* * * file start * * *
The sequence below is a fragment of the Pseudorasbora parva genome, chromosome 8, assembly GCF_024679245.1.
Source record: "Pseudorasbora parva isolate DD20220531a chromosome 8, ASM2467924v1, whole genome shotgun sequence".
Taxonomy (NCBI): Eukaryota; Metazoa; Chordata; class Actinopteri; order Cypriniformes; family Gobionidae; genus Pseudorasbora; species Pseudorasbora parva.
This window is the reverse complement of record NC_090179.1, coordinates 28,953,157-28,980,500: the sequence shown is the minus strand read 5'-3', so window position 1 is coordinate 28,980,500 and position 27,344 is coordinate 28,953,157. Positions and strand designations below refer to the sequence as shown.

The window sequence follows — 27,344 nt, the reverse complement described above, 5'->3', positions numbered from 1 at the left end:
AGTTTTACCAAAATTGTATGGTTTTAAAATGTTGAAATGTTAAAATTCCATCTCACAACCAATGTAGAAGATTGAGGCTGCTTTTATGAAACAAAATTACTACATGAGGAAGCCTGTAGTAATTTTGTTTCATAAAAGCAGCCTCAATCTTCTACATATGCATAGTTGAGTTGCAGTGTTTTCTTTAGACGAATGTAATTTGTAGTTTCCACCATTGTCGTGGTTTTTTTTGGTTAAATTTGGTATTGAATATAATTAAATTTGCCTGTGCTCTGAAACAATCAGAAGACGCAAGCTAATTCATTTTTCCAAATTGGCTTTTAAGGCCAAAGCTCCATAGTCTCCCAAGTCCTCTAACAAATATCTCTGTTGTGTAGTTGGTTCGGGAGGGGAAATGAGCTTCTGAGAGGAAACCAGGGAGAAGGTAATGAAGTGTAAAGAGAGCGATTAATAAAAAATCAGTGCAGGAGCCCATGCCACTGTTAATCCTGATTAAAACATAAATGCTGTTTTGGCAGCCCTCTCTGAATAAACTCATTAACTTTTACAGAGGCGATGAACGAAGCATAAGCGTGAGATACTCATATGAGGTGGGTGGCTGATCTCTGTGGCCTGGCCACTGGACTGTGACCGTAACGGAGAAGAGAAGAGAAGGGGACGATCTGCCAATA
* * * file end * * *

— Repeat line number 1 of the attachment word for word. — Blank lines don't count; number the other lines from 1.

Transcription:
The sequence below is a fragment of the Pseudorasbora parva genome, chromosome 8, assembly GCF_024679245.1.